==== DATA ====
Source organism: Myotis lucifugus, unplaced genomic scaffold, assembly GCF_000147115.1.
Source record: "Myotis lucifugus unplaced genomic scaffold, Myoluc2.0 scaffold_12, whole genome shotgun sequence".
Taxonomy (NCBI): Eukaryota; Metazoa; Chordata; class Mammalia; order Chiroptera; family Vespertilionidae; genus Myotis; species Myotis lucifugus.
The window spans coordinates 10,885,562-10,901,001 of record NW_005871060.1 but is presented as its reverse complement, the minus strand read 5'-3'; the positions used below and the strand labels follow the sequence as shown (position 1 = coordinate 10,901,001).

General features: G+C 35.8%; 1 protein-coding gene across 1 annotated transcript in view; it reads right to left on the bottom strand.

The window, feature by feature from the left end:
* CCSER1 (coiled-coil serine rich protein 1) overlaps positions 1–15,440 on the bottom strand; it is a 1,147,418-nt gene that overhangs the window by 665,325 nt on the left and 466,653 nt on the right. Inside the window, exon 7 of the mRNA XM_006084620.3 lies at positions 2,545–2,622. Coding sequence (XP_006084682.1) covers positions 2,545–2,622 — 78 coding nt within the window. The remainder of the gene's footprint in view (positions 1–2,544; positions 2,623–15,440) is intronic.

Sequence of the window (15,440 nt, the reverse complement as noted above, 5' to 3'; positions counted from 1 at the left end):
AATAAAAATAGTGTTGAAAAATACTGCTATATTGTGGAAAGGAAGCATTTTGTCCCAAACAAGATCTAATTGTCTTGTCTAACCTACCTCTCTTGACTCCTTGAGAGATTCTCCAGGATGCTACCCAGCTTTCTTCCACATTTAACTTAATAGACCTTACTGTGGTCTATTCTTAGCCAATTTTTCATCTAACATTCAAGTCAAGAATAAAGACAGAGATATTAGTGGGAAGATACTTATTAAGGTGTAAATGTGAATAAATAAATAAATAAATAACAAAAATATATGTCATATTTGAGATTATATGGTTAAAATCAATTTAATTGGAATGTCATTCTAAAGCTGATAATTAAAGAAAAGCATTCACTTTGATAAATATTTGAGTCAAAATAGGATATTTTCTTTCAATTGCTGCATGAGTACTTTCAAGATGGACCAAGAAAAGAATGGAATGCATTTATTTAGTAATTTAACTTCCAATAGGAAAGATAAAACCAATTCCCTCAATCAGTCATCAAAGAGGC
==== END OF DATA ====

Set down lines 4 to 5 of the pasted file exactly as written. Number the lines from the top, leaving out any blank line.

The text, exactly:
The window spans coordinates 10,885,562-10,901,001 of record NW_005871060.1 but is presented as its reverse complement, the minus strand read 5'-3'; the positions used below and the strand labels follow the sequence as shown (position 1 = coordinate 10,901,001).

General features: G+C 35.8%; 1 protein-coding gene across 1 annotated transcript in view; it reads right to left on the bottom strand.